Sycraft

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2-bit MLC is being phased out due to consumer demand for more capacity at a cheaper price. It seems that these days 1TB is becoming the "middle ground" when it was 512GB not too long ago, and it looks like that may become 2TB in the not-too-distant future.

I'm fine with TLC drives for the things I do, but given the run QLC has largely had in the market so far you would never get me to buy one for my own usage.
Also has to do with what performance/capacity you can get with a given chip size. Enterprise drives are basically all TLC these days, despite the lower endurance. Why? Because they just overprovision even more to make up for it. Net effect bigger drive, less cost, and still great write endurance. The amount of bits per cell itself doesn't really matter. What matters is do they have a good configuration to be able to sustain speeds and to give good endurance, with good being relative to the product level (consumer drivers don't need 3 DWPD of endurance or anything).
 

ElementDave

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So in fact it's really a two-bit drive with 4-bit (QLC) NAND and a storage capacity insufficient for the amount of bullshit produced by the industry. Is that an accurate summary?

The product pages on Crucial's site don't say anything about the type of NAND. I don't expect to see much technical information on Micron's consumer brand site, but there should be a data sheet buried somewhere with the basics. None found. Any mention of NAND technology is hidden in marketing fluff pieces such as the Crucial P5 Plus press release. Here the P5 Plus PCIe SSD is advertised with 176-layer 3D TLC NAND. That's a different drive and used only as an example.

There were two one-star customer reviews (of two total) left for the 2TB model of the P2, both of which express anger about the lack of transparency and deceptive marketing.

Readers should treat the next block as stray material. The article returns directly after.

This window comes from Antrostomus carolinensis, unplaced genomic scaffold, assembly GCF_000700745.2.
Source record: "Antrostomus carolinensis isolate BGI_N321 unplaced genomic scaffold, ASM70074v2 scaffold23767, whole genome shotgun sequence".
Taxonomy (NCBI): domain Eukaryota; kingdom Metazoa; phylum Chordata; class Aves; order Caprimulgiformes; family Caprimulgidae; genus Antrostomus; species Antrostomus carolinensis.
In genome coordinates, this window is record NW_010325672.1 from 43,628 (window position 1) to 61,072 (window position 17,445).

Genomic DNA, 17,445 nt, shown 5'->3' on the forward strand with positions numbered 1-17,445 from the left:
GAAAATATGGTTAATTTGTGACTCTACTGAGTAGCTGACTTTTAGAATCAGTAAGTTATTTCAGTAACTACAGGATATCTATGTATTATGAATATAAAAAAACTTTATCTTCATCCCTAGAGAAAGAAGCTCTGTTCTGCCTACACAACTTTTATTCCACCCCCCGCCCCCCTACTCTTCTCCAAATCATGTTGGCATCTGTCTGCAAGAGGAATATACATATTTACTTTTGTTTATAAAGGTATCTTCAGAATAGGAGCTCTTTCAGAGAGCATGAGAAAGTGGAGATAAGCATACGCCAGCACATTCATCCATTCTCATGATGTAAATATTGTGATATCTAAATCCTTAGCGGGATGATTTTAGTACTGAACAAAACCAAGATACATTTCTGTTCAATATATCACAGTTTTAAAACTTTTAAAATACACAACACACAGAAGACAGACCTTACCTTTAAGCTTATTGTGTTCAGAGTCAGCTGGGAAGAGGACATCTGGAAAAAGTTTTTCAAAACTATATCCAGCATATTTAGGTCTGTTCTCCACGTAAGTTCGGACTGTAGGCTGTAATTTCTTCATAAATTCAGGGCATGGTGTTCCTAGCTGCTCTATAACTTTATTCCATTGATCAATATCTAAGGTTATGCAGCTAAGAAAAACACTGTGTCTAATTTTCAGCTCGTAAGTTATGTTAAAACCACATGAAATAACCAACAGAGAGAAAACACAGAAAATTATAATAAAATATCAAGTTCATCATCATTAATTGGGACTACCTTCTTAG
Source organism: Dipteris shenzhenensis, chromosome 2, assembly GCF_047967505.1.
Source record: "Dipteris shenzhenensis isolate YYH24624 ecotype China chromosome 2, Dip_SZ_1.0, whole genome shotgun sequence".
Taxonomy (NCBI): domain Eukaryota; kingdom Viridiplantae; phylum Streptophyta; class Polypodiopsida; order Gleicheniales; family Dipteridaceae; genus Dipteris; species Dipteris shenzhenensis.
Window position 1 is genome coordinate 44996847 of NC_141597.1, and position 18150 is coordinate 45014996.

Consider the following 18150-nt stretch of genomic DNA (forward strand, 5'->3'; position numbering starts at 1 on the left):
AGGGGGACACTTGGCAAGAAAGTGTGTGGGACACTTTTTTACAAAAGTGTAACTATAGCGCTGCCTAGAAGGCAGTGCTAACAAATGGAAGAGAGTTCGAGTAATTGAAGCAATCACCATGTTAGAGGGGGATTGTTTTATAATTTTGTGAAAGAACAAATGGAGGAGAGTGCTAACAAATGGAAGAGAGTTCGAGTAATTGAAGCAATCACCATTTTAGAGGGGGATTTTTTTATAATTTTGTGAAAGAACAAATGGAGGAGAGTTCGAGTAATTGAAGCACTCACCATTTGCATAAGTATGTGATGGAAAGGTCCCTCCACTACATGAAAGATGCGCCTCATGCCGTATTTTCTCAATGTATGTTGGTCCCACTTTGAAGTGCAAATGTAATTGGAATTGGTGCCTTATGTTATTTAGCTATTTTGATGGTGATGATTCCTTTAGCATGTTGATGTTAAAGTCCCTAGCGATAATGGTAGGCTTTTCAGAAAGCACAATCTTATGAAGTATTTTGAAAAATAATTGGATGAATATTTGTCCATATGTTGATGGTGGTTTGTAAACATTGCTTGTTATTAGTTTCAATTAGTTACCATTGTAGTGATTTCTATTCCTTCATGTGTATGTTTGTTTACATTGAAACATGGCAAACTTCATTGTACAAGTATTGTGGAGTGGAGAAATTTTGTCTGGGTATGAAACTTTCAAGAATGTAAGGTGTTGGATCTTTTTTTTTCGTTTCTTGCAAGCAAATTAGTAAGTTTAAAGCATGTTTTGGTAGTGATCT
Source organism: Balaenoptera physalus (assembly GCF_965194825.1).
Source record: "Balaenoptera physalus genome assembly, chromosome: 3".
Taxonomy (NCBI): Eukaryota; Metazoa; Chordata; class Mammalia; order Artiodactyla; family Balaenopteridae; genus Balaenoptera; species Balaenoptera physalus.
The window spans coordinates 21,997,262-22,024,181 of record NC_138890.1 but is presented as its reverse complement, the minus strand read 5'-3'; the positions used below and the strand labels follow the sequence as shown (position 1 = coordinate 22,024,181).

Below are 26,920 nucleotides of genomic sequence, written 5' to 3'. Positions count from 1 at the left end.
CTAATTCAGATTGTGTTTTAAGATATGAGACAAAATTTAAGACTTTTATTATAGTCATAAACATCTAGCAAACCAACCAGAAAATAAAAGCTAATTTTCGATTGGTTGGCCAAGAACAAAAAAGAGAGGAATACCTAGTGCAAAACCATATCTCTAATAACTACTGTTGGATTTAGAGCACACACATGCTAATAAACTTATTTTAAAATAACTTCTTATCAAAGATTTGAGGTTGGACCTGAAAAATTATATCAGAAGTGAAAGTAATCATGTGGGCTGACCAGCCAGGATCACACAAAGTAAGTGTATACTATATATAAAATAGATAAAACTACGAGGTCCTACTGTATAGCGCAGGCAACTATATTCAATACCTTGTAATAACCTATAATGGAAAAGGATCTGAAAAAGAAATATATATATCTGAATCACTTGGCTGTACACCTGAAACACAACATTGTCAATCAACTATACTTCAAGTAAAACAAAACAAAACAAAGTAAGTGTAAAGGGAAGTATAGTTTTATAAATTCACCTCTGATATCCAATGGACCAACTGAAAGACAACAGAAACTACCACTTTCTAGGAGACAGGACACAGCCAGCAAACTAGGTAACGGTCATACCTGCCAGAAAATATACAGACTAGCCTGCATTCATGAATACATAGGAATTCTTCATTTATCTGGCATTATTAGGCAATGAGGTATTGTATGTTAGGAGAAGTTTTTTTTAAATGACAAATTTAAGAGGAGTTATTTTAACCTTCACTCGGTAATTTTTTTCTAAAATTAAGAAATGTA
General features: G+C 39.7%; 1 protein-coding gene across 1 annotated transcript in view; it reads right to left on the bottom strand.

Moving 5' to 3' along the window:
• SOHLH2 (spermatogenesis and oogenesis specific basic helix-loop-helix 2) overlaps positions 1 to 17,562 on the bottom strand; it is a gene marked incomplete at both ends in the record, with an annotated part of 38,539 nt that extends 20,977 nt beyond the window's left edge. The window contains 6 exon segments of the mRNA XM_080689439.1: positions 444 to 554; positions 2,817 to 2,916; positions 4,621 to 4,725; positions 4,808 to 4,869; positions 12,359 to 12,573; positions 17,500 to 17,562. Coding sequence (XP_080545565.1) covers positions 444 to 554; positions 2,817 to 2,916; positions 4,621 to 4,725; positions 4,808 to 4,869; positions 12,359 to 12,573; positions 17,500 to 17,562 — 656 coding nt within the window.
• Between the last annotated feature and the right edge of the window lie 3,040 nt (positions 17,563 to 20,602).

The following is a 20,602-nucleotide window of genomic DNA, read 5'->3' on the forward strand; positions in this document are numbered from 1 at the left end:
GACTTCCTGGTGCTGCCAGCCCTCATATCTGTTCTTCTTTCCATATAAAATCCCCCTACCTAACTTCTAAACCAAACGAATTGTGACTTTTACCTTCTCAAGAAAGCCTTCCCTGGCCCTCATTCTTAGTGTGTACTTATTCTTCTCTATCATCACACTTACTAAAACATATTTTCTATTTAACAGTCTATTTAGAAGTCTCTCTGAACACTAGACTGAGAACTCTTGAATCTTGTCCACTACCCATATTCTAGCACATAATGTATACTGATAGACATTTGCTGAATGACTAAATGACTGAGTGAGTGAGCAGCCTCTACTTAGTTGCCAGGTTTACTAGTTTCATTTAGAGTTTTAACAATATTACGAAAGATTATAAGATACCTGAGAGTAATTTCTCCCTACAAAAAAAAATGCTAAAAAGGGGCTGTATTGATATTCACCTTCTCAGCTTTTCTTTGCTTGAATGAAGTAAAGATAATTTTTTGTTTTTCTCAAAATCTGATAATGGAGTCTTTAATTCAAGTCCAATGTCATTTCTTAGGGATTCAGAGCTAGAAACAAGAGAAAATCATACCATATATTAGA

Crucial P2 2TB PCIe M.2 2280SS SSD

Pissed off customer wrote:
Micron silently exchanged their DRAM/TLC version of the P2 to a QLC, DRAMless version. No communication of this change. No change in price for a definitively inferior product. We previously deployed Micron products at ~500 monthly volume, and we will absolutely not be doing business with them anymore.
Micron's canned reply:
Merchant Response
At Crucial we use Micron Manufactured NAND, drives are tested to verify that they meet or exceed all internal design requirements and published drive specifications. Currently the P2 is primarily based on QLC NAND. However, different NAND technologies, like TLC, may be used depending on material availability.”

The PC industry has gone down hill since its definitive transition to full-blown crazy with complete rebranding of product lines and redecoration with RGB lights and racing stripes intended to capture the gaming market.
 
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deruberhanyok

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It’s bait and switch in every way except technically, unfortunately.

That’s why they are pointing at the spec sheet and saying “see? We never claimed higher performance than this.”

totally shitty move on their part though. What’s the point of using nvme if the drives are gonna be so slow anyways?
 

ncjoe

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Use DiskBench like Tom's did to test the drive's speed. If it's TLC it should be hitting 400-500 MB/s.
well toms put together a 90gig pile of assorted files , I don't have time for that ....
to bad toms didn't test using crystaldiskmark or as ssd benchmark... I have those installed and
shown difference between the to different versions of drives...
 

wyqtor

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Samsung is already doing stupid crap like this like with their 980 pro being (3bit)TLC and instead of (2bit)MLC unlike all of their of previous pro series but they still call it "MLC".
In that case, why wouldn't you just get an EVO?